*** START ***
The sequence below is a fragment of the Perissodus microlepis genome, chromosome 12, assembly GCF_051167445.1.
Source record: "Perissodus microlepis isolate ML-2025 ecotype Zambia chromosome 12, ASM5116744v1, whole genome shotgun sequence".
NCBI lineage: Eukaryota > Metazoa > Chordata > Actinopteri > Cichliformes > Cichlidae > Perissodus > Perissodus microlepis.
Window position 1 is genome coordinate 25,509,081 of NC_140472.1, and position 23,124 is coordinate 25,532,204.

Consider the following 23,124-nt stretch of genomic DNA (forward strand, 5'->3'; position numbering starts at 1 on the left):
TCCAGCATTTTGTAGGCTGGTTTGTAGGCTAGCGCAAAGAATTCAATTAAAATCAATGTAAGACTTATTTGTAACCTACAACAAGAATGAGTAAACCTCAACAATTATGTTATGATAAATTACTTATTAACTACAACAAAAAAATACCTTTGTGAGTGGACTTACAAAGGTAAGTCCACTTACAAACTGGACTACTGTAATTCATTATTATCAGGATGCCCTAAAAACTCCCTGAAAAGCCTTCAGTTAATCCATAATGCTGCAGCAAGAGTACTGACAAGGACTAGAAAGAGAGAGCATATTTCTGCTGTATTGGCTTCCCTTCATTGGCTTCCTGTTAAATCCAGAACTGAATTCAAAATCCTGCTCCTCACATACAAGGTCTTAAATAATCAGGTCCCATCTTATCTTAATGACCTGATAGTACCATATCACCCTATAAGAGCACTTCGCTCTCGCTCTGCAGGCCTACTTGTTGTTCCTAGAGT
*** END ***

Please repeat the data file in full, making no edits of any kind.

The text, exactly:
The sequence below is a fragment of the Perissodus microlepis genome, chromosome 12, assembly GCF_051167445.1.
Source record: "Perissodus microlepis isolate ML-2025 ecotype Zambia chromosome 12, ASM5116744v1, whole genome shotgun sequence".
NCBI lineage: Eukaryota > Metazoa > Chordata > Actinopteri > Cichliformes > Cichlidae > Perissodus > Perissodus microlepis.
Window position 1 is genome coordinate 25,509,081 of NC_140472.1, and position 23,124 is coordinate 25,532,204.

Consider the following 23,124-nt stretch of genomic DNA (forward strand, 5'->3'; position numbering starts at 1 on the left):
TCCAGCATTTTGTAGGCTGGTTTGTAGGCTAGCGCAAAGAATTCAATTAAAATCAATGTAAGACTTATTTGTAACCTACAACAAGAATGAGTAAACCTCAACAATTATGTTATGATAAATTACTTATTAACTACAACAAAAAAATACCTTTGTGAGTGGACTTACAAAGGTAAGTCCACTTACAAACTGGACTACTGTAATTCATTATTATCAGGATGCCCTAAAAACTCCCTGAAAAGCCTTCAGTTAATCCATAATGCTGCAGCAAGAGTACTGACAAGGACTAGAAAGAGAGAGCATATTTCTGCTGTATTGGCTTCCCTTCATTGGCTTCCTGTTAAATCCAGAACTGAATTCAAAATCCTGCTCCTCACATACAAGGTCTTAAATAATCAGGTCCCATCTTATCTTAATGACCTGATAGTACCATATCACCCTATAAGAGCACTTCGCTCTCGCTCTGCAGGCCTACTTGTTGTTCCTAGAGT